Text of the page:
ICO
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Laurie Clarke

Reporter

ICO softens stance on GDPR enforcement due to coronavirus crisis

The UK’s data regulator says it will relax its regulatory approach to enforcement during the coronavirus crisis, in line with its commitment to being “pragmatic” and “proportionate”. 

The ICO will take into account the strain on frontline services including government and health services, and organisations facing staff shortages and financial pressures when applying data protection laws. It states in a newly published document that the law allows the body to be flexible in how it carries out its regulatory role. 

“We see the organisations facing staff and capacity shortages,” said Elizabeth Denham, information commissioner in a statement. “We see the public bodies facing severe front-line pressures. And we see the many businesses facing acute financial pressures.

“Against this backdrop, it is right that we must adjust our regulatory approach.”

This flexibility allows the regulator to “recognise and engage with the unique challenges the country is facing,” the document reads. “For example, data protection laws contain checks and balances to ensure that personal information can flow and be effectively utilised for healthcare.” 

This part of the document seems to echo health secretary Matt Hancock’s statement about GDPR on Twitter, where he wrote “GDPR does not inhibit use of data for coronavirus response. GDPR has a clause excepting work in the overwhelming public interest. No one should constrain work on responding to coronavirus due to data protection laws.”

He added: “We are all having to give up some of our liberties; rights under GDPR have always been balanced against other public interests.”

The document from the ICO also makes reference to the use of UK citizens’ personal data in the response to the coronavirus crisis, saying “there are appropriate and proportionate safeguards for individual’s personal information that also allow for a recognition of the public interest, for instance in the use of apps, research projects and digital tools that rely on large personal data sets”. 

It didn’t mention any particular instances where personal information might be used in this way, but Hancock has already gifted NHS bodies the ability to share confidential patient data with whichever organisations they wish to, as long as it’s in the fight against coronavirus. 

With regards to dealing with public complaints about data misuse, the ICO said that it will “continue to recognise the rights and protections granted to people by the law, both around their personal information and their right to freedom of information”, but that it will focus its efforts on the “most serious challenges and greatest threats to the public”.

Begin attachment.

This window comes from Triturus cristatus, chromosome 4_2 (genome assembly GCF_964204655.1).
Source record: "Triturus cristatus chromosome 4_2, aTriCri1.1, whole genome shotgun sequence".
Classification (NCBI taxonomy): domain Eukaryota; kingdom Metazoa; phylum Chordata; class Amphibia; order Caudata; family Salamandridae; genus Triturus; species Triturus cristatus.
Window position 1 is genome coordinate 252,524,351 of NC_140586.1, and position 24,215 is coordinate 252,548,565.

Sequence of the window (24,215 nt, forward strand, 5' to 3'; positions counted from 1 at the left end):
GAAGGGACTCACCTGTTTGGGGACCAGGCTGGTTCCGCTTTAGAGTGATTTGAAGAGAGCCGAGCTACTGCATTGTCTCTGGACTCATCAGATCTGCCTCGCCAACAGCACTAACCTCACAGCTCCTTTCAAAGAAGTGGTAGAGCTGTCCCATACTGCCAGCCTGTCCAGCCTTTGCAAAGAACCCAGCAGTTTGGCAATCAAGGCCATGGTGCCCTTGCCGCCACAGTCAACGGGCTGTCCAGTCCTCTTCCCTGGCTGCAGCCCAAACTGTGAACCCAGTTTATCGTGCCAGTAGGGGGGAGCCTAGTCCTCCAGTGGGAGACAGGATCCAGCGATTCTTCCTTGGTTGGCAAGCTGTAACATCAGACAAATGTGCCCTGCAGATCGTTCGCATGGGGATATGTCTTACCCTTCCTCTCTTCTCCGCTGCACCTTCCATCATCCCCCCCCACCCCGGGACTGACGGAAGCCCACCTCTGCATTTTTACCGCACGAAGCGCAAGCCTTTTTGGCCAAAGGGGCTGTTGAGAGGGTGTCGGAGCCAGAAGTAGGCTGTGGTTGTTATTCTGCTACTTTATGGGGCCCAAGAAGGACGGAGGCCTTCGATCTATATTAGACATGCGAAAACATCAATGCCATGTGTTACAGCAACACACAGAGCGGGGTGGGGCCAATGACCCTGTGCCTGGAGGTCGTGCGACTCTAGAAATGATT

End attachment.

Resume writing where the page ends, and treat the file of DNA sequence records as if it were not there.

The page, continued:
It said “we will be flexible in our approach, taking into account the impact of the potential economic or resource burden our actions could place on organisations”. This might mean that individuals with an issue be “advised to wait longer than usual and ‘bear with’ organisations”.

The body says it “expect[s] to conduct fewer investigations, focussing our attention on those circumstances which suggest serious non-compliance”. However, it will “take a strong regulatory approach against any organisation breaching data protection laws to take advantage of the current crisis”.

“As set out in the Regulatory Action Policy, before issuing fines we take into account the economic impact and affordability. In current circumstances, this is likely to mean the level of fines reduces.”

With regards the Freedom of Information Act and Environmental Information Regulation, the regulator said, “We will take an empathetic and pragmatic approach to our role regulating access to information regulation, recognising the importance of transparency, especially where people have seen their civil liberties impacted.

“We recognise that the reduction in organisations’ resources could impact their ability to comply with aspects of freedom of information law, such as how quickly FOI requests are handled, but we expect appropriate measures to still be taken to record decision making, so that information is available at the conclusion of the emergency.”

“We must reflect these exceptional times,” said Denham. “We will continue to recognise the continuing importance of privacy protections, and the value of transparency provided by freedom of information. These rights are a part of modern life we must not lose. But my office will continue to safeguard information rights in an empathetic and pragmatic way that reflects the impact of coronavirus.”